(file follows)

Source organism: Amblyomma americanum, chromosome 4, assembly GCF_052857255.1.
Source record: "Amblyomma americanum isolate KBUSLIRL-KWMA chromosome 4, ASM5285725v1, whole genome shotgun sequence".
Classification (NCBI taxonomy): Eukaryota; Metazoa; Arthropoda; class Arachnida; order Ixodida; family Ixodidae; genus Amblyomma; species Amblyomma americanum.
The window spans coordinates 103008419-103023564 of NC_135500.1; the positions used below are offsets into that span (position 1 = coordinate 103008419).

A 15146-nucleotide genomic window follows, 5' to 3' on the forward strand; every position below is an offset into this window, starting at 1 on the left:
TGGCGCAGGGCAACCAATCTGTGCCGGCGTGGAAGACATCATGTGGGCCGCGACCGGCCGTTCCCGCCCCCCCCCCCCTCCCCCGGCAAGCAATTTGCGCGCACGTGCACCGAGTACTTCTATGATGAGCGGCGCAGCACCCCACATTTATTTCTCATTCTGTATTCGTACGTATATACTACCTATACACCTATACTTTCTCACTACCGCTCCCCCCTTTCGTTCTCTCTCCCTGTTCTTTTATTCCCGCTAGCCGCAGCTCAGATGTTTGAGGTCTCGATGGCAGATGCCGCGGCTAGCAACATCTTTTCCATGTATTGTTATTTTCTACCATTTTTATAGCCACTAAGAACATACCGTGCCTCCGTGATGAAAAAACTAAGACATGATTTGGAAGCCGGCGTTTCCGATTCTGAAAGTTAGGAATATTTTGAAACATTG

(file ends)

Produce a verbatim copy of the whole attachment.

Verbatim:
Source organism: Amblyomma americanum, chromosome 4, assembly GCF_052857255.1.
Source record: "Amblyomma americanum isolate KBUSLIRL-KWMA chromosome 4, ASM5285725v1, whole genome shotgun sequence".
Classification (NCBI taxonomy): Eukaryota; Metazoa; Arthropoda; class Arachnida; order Ixodida; family Ixodidae; genus Amblyomma; species Amblyomma americanum.
The window spans coordinates 103008419-103023564 of NC_135500.1; the positions used below are offsets into that span (position 1 = coordinate 103008419).

A 15146-nucleotide genomic window follows, 5' to 3' on the forward strand; every position below is an offset into this window, starting at 1 on the left:
TGGCGCAGGGCAACCAATCTGTGCCGGCGTGGAAGACATCATGTGGGCCGCGACCGGCCGTTCCCGCCCCCCCCCCCCTCCCCCGGCAAGCAATTTGCGCGCACGTGCACCGAGTACTTCTATGATGAGCGGCGCAGCACCCCACATTTATTTCTCATTCTGTATTCGTACGTATATACTACCTATACACCTATACTTTCTCACTACCGCTCCCCCCTTTCGTTCTCTCTCCCTGTTCTTTTATTCCCGCTAGCCGCAGCTCAGATGTTTGAGGTCTCGATGGCAGATGCCGCGGCTAGCAACATCTTTTCCATGTATTGTTATTTTCTACCATTTTTATAGCCACTAAGAACATACCGTGCCTCCGTGATGAAAAAACTAAGACATGATTTGGAAGCCGGCGTTTCCGATTCTGAAAGTTAGGAATATTTTGAAACATTG